When our group of six arrived in East Creek in mid-July, we knew something wasn’t quite right. The parking lot was empty. The bivy was still full of snow. The sky was spitting rain and whipping wind. No one was around. Not even our furry friends.

We worried that the massive snow season, late start to summer, and lack of foreigners with stinky cheese may have driven them away once and for all. Driven them way down to the muggy bogs and alder thickets below. We were wrong.

After a few days with more bacon than belays, the small ones started to emerge. They would dance around our cooksite, scrambling for scraps and keeping us on our toes. But soon the bigger ones arrived. At first they loomed nervously at a distance, like old acquaintances afraid to come close for fear of not being recognized. But that fear dissipated rapidly, as they moved in and made it be known that we were the visitors, and they were home.

We tried to keep the atmosphere as cordial as possible, only hurling the occasional rock while yelling a brief obscenity. “Hey you! You’re not my friend! That’s my third to last bag of Dorritos you stole!” Tensions reached an all time high when Paul, having left the top left corner of his tent door slightly unzipped, and upon returning back from a late lunch for a mid-afternoon siesta, found a slightly obese and unwelcome visitor gnawing at the well-worn waistband of his harness as if enjoying the salty rim of a margarita.

As time went on things settled down, and we learned to live with one another. The weather changed, we went climbing, and eventually made our way home. Our furry friends remained.

Furry Friends

Lost Feather Pinnacle

FA July 22, 2020

Ethan Berman and Uisdean Hawthorn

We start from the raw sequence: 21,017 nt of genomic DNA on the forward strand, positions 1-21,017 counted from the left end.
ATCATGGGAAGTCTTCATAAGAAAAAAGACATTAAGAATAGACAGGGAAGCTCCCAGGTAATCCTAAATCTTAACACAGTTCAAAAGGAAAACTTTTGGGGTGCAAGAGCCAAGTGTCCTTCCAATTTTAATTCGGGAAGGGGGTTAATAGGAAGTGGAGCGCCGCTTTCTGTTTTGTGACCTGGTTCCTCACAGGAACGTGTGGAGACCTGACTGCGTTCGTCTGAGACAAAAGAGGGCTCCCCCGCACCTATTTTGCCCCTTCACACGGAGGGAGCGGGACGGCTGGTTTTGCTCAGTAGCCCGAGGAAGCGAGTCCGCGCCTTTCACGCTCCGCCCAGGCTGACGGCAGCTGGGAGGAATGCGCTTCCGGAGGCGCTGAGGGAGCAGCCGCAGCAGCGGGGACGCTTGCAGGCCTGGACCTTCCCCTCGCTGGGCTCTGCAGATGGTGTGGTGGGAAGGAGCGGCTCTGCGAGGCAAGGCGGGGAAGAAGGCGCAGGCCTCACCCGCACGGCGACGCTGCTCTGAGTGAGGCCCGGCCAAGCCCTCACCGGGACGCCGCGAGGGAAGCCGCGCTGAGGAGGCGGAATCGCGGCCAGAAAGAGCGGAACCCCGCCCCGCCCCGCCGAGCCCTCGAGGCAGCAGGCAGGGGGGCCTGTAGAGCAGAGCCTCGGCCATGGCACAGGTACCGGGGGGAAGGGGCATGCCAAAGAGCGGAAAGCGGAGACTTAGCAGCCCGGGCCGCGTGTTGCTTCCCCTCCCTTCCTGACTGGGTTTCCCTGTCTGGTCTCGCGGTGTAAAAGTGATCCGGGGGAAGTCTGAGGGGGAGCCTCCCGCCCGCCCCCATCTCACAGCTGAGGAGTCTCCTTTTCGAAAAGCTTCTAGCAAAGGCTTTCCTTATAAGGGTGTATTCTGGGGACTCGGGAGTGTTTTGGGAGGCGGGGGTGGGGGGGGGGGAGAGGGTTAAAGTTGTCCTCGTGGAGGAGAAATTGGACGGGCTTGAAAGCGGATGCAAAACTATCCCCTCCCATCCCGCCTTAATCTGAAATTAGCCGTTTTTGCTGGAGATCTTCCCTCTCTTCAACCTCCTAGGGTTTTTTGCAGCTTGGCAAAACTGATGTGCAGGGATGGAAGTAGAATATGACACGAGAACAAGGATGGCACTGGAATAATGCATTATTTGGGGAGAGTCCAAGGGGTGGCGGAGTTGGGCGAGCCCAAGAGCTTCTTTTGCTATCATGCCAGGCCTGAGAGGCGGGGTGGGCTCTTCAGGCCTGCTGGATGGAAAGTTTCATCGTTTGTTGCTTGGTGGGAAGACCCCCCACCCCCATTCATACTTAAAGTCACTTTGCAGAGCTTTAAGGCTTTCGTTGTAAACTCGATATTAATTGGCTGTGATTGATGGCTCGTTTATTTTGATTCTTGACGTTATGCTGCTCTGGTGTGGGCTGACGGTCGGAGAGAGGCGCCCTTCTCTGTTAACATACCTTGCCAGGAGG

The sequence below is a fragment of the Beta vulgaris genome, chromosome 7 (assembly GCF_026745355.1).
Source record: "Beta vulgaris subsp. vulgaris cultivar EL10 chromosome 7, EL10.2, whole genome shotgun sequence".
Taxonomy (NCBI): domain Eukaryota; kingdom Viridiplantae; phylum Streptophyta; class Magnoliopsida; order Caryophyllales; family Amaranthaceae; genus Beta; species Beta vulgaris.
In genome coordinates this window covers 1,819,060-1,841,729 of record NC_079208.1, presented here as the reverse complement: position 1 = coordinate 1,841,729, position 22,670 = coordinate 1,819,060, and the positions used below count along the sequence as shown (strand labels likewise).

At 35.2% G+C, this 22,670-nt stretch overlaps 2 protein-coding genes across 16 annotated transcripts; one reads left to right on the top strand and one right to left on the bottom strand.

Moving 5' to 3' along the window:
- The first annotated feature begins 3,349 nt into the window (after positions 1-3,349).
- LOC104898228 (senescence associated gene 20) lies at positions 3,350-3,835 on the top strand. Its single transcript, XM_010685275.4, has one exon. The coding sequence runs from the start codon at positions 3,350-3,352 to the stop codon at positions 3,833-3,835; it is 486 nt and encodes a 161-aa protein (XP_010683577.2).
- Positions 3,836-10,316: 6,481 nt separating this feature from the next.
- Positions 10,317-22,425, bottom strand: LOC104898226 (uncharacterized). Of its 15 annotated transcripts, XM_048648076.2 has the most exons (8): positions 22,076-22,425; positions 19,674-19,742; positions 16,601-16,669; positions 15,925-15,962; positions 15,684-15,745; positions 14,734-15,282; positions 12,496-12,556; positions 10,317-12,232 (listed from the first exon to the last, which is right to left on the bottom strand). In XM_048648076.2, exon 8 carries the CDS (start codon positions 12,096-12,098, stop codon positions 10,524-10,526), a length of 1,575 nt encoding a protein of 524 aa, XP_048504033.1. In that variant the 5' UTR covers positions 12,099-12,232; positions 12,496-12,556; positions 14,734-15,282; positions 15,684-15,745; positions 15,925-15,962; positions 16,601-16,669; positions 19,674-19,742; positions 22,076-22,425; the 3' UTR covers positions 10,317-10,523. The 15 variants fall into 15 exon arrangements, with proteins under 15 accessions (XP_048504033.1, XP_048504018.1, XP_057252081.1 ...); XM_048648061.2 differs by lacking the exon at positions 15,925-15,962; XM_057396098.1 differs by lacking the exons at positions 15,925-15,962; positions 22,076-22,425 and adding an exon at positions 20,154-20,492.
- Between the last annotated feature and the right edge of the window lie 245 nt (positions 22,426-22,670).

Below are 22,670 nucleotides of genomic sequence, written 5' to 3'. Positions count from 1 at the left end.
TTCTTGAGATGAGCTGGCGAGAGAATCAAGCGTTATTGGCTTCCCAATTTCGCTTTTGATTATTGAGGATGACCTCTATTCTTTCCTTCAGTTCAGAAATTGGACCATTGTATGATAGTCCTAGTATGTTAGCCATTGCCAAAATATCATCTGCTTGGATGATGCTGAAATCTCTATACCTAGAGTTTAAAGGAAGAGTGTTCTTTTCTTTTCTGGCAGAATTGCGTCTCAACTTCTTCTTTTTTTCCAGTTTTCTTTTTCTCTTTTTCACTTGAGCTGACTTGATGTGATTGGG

Furry Friends on Lost Feather Pinnacle in the Bugaboos. Photo: Uisdean Hawthorn.

Uisdean Hawthorn on Pitch 2 of Furry Friends. Photo: Ethan Berman.

Ethan on Pitch 4. Photo: Uisdean Hawthorn.

Rack: .1 – 4 cams, doubles .3 – 3 (triple .5 – 1 could be useful), stoppers

P1 (5.10, 50 m) – Follow the ramp up and through juggy, steep broken cracks and flakes up to a big ledge below a slab trending left.

P2 (5.10, 60 m) – Climb the slab and up through corners and roofs. Trend right toward the base of a golden crack (branching off from the Martino-Wright route, which P1/P2 loosely follow).

P3 (5.11-, 50 m) – Climb the right trending wide crack and make a 5.10 mantle move before trending back left to gain the golden crack splitting the wall above. Balance rope drag against protecting your follower for the slab move. Back clean as necessary. Climb the finger crack through a small roof and follow the perfect thin hands crack until reaching a decent ledge. Eats .75 and 1, and 3 and 4 for the top. Good stoppers for belay.

P4 (5.10, 25 m) – Take the crack up and left into the left facing corner until the first good ledge.

P5 (5.11-, 40 m) – Step up and left from the belay, and find a splitter crack trending up and right. Avoid the choss flakes out left. Follow the crack through an overlap and continue up the right leaning crack with slabby feet until gaining the large ledge. Sling a big block and don’t drop choss on your partner.

P6 (5.10, 50 m) – Follow the easy ramp up past big blocks and climb through two steep corners, trending right. Gain another big ledge.

P7 (5.10, 50 m) – Climb straight up into the thin techy corner and work your way up blocky terrain, trending left before building a belay below the steep cracks leading to the summit.

P8 (5.10, 30 m) – Traverse right and stem off a detached pillar to gain cracks and wide slot up to the summit.

Rappel the bolted stations on the west face of the spire with two ropes.